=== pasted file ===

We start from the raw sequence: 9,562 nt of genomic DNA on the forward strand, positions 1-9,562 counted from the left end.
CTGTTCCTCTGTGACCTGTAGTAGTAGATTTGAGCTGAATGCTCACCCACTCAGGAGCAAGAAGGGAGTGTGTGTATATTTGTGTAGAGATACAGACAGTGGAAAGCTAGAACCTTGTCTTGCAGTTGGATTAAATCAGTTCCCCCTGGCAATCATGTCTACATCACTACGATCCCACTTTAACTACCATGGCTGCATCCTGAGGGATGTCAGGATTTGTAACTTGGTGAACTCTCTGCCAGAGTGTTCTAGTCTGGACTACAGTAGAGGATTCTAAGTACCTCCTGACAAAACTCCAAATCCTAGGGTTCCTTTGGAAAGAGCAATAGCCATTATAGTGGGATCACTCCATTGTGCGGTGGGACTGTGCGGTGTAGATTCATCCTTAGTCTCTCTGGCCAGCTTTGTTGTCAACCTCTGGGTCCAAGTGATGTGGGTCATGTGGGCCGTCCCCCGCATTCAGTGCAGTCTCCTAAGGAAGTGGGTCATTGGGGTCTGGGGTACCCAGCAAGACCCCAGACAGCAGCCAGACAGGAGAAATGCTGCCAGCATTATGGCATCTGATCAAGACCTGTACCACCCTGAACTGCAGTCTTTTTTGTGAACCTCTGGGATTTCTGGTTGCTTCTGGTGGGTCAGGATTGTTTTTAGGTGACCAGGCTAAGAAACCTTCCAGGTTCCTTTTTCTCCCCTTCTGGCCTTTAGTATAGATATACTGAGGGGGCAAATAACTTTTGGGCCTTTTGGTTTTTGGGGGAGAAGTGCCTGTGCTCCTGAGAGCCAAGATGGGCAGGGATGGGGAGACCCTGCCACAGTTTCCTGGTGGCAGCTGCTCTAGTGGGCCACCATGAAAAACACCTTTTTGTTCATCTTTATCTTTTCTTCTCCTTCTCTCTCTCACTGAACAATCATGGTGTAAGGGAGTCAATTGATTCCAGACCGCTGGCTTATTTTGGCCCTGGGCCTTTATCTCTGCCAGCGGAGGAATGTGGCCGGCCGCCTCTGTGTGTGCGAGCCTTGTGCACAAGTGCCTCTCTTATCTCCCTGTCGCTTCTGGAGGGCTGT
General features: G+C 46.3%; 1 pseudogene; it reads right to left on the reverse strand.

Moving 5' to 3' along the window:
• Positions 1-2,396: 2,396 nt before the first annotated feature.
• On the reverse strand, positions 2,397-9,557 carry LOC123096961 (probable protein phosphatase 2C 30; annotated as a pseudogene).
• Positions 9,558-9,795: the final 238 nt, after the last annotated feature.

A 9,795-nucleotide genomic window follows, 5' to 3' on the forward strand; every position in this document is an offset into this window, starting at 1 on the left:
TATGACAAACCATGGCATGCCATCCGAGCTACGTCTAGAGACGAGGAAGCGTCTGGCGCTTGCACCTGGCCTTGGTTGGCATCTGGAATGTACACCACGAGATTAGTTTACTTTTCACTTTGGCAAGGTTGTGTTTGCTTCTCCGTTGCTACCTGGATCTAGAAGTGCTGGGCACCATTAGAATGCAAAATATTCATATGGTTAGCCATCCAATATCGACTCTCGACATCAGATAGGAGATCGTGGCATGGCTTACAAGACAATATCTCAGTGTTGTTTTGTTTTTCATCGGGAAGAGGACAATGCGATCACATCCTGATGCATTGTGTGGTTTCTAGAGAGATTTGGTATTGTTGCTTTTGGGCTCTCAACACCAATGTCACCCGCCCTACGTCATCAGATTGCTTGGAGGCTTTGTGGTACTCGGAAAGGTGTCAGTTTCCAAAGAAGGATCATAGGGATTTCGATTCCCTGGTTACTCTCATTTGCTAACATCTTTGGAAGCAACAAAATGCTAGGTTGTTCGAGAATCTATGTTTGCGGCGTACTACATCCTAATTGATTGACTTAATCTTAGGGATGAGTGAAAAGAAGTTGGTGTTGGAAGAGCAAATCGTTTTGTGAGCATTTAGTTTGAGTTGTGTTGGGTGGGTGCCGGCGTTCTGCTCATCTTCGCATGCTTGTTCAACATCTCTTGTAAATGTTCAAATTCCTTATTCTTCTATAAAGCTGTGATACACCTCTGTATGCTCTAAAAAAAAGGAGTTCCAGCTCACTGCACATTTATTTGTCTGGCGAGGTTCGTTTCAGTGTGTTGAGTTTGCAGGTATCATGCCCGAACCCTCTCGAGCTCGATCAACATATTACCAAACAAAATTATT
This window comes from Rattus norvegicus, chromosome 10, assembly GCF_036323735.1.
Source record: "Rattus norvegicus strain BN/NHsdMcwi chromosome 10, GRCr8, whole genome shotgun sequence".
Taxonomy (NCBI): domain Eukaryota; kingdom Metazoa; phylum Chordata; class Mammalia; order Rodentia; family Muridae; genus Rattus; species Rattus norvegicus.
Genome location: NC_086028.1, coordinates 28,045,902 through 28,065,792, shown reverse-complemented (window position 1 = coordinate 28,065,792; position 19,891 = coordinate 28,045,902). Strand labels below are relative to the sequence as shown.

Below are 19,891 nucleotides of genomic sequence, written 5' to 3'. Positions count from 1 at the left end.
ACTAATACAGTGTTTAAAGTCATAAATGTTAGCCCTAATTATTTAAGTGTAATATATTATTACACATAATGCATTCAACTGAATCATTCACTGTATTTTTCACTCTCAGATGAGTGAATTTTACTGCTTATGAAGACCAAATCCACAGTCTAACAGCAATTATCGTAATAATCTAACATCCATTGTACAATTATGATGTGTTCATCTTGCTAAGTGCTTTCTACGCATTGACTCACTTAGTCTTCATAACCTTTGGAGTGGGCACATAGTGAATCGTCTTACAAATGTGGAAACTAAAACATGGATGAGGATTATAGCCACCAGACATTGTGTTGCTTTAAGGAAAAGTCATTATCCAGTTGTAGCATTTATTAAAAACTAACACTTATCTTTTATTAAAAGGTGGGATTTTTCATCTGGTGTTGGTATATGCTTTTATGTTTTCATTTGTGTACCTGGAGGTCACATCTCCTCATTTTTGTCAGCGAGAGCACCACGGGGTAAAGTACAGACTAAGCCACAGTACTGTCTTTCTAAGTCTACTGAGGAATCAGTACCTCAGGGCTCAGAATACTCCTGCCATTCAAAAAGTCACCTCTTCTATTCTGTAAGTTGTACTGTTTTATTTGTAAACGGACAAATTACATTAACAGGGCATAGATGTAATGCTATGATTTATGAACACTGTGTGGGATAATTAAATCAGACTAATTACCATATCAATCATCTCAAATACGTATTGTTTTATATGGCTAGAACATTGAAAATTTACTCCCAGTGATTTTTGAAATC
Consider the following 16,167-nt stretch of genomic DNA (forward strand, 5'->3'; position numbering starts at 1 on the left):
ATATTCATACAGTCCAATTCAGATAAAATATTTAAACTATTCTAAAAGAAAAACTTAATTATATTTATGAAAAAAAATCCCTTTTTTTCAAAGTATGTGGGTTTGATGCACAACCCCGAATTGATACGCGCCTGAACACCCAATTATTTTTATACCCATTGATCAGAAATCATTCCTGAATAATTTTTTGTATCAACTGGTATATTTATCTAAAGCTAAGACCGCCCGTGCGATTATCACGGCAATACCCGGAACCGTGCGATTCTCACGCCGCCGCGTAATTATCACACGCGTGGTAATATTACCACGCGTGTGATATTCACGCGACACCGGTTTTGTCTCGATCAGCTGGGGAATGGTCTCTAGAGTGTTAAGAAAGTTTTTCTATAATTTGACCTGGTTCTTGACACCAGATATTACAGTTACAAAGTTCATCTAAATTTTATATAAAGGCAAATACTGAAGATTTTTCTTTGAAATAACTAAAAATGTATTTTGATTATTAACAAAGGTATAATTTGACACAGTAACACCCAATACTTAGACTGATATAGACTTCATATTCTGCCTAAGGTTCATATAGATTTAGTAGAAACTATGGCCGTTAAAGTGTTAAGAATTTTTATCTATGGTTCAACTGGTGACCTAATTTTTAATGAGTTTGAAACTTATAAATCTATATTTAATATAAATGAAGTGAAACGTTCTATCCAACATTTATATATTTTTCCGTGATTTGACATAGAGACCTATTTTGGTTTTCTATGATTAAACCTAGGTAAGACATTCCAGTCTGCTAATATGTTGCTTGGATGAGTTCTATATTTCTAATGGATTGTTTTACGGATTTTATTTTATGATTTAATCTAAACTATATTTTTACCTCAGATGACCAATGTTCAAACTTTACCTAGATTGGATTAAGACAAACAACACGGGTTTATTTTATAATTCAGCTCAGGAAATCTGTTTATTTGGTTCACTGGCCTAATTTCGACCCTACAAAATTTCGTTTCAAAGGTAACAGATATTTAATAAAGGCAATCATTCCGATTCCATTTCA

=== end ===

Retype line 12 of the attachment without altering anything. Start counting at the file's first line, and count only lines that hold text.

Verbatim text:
Taxonomy (NCBI): domain Eukaryota; kingdom Metazoa; phylum Chordata; class Mammalia; order Rodentia; family Muridae; genus Rattus; species Rattus norvegicus.